Monday, November 30, 2009

Washington's National Cathedral Forum Discussion: Esther Sternberg M.D.

Wastwater -- "England's Deepest Lake" -- Cumbria, U.K.

Dr. Esther Sternberg, an expert in psychoneuroimmuology, was a guest of The Very Reverend Samuel T. Lloyd III in his weekly conversation in Washington's National Cathedral about issues at the intersection of faith and public life.

photo: Episcopal Church
The Very Rev. Samuel T. Lloyd III

Dr. Sternberg is Chief of the Section on Neuroendocrine Immunology and Behavior at the National Institute of Mental Health, and has written many books, the most recent called Healing Spaces. She also has a film on PBS next week called the Science of Healing.

Dr. Esther Sternberg

Dean Lloyd began the discussion with a wonderful introduction. He observes that physical spaces impact our health when we consider architecture and space. Where are these spaces from which we can derive health, well-being, perhaps even happiness?

Bishop's Garden, The National Cathedral, Washington, D.C.

Dr. Sternberg replies that the National Cathedral itself inspires a sense of awe that lights up the endorphins in the hippocampus part of the brain. The Bishop's Garden could be the most peaceful, healing space in the city, she says. The sense of awe inspired by spaces is an emotion that has a physical impact.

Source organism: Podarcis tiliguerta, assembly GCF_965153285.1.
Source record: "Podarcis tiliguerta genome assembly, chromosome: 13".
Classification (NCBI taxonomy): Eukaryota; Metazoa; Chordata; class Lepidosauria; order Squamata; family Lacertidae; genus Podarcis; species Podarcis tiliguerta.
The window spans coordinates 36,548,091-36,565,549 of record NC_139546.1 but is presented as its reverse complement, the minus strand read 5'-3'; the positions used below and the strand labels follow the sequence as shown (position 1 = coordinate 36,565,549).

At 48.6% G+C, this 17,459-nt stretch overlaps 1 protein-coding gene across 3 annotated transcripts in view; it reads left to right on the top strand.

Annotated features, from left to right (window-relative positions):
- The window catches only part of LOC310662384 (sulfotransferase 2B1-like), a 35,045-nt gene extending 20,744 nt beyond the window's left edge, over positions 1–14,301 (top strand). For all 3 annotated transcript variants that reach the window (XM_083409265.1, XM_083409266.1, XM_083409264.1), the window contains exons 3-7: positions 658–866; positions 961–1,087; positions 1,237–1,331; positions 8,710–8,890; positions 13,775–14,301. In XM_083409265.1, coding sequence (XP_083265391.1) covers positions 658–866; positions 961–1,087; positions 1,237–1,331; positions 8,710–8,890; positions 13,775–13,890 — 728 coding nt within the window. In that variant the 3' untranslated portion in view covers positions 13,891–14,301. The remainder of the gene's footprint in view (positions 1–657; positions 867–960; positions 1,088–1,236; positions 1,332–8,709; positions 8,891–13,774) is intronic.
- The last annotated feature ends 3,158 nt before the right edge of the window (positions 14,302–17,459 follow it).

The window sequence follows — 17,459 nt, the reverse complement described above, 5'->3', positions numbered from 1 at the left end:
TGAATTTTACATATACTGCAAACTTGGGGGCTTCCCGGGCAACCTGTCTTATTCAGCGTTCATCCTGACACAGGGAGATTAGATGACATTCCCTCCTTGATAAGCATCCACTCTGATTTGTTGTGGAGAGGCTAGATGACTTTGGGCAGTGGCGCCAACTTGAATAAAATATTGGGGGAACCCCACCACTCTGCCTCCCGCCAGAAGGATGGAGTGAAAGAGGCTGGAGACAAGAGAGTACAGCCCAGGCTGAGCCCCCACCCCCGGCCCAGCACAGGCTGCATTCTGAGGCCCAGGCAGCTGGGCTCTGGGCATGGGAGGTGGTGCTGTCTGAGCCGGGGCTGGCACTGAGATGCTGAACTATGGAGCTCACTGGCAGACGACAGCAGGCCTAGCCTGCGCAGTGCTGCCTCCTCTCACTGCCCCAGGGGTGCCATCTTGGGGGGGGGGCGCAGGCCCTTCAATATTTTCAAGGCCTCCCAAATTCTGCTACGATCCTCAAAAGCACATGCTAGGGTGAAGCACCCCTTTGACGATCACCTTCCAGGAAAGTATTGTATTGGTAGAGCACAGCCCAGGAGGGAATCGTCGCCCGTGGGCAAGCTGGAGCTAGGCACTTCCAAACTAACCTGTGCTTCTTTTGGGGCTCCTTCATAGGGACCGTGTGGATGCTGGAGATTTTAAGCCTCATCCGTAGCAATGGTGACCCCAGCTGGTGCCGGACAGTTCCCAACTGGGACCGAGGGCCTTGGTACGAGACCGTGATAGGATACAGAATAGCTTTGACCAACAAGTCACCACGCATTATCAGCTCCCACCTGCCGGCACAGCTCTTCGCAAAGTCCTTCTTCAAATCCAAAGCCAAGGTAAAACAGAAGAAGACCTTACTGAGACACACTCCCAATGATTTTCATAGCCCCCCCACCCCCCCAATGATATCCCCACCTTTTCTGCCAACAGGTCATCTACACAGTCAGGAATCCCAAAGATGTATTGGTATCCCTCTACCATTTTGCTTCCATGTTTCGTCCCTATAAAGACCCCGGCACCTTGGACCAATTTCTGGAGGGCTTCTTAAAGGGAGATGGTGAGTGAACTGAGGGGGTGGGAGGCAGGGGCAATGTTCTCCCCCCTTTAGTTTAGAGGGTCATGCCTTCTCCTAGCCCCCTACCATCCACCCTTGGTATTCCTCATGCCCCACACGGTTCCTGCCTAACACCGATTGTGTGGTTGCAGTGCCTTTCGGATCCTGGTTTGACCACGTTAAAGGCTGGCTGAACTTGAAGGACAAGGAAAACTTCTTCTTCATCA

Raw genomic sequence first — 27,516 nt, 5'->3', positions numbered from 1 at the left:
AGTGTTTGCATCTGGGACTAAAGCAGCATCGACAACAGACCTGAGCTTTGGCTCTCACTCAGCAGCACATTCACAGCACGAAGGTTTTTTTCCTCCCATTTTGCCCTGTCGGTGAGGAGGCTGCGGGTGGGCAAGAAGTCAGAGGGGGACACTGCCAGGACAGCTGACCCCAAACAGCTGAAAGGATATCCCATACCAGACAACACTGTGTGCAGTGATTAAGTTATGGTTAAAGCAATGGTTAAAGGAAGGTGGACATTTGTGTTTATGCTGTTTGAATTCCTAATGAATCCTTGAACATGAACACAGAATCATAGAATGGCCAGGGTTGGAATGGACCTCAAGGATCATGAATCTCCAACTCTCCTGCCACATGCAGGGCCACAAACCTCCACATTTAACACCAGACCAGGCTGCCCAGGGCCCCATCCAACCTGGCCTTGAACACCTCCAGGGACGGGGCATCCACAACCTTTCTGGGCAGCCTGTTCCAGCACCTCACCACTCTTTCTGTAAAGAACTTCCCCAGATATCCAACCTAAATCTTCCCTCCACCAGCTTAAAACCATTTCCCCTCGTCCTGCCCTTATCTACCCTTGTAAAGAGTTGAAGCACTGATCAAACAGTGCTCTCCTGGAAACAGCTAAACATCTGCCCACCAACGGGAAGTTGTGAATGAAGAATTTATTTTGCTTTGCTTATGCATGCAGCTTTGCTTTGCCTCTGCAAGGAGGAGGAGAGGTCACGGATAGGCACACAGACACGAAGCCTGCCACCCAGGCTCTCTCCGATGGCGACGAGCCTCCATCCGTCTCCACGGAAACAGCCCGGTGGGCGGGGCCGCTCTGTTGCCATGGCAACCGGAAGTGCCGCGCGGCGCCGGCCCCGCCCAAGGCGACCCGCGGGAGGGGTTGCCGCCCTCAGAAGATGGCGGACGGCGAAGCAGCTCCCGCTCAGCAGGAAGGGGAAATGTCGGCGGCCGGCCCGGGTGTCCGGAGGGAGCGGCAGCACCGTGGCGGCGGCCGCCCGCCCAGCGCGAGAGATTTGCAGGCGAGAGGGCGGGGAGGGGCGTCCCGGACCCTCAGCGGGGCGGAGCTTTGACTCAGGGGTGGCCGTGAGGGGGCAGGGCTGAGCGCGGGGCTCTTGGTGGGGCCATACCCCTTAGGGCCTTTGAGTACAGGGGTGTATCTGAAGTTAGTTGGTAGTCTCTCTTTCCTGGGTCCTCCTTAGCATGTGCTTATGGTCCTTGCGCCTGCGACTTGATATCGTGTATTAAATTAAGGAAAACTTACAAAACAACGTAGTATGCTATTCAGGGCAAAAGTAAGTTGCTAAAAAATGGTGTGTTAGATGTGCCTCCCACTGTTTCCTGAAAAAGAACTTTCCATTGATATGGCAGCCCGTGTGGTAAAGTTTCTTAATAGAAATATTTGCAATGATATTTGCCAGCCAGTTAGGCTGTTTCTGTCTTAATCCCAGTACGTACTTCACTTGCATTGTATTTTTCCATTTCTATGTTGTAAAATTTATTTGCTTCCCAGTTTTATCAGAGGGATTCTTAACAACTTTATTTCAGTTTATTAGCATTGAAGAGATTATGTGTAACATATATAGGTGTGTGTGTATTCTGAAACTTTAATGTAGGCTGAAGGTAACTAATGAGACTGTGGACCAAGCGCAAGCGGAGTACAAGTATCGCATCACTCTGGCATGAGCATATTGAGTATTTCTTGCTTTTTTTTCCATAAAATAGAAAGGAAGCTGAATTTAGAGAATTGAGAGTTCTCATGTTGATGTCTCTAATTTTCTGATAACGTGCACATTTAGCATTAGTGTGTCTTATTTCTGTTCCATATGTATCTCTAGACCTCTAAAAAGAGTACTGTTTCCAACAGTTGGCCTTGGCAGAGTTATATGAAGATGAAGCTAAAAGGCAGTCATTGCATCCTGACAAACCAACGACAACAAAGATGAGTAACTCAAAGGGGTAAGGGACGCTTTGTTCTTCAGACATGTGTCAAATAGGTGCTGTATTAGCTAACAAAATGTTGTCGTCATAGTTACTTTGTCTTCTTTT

Wastwater Lake, Lake District, Cumbria, U.K.              Photo: E. Seymour

Impacts to the body and brain in general can affect the immune system positively or negatively depending on what they are, and for how long they continue. Patients may heal faster by viewing scenes of natural landscapes. The preferred scenes are beautiful sweeping vistas of mountains, valleys and oceans and these tend to be preferred to factories with smoke pictures.

From Great Gable summit, The Lake District, Cumbria, UK

Dr. Sternberg says your endorphins light up when you look at a beautiful view. For this reason, evidence-based design is coming into the design of spaces for healing. Hospitals are becoming more aware of this need. Hospitals used to be designed with tile and metal surfaces for cleanliness when that was discovered to be essential for healing. An exception is at hospitals for the mentally ill, which have often been surrounded by nature. But this idea is coming back into vogue as more doctors acknowledge the importance of the place and emotions on healing.

Cathedral in Lourdes, France           wikimedia

Dr. Sternberg gave the example of the town of Lourdes in France, which attracts pilgrims seeking healing. There is a sense of love and permission to help others all around.

Healing can happen in any-sized space between two loving individuals who care and support each other.

Santiago de Compostela

Another famous place of healing is in Spain at Santiago de Compostela where the sense of smell can remind one of a place of peace. Frankincense, as used in incense, was once thought to be healing. Myrrh and balm (from the balsam tree) were healing resins, used by Roman soldiers to heal wounds.

"Prolegomena to future research"~ The Very Rev. Samuel T. Lloyd III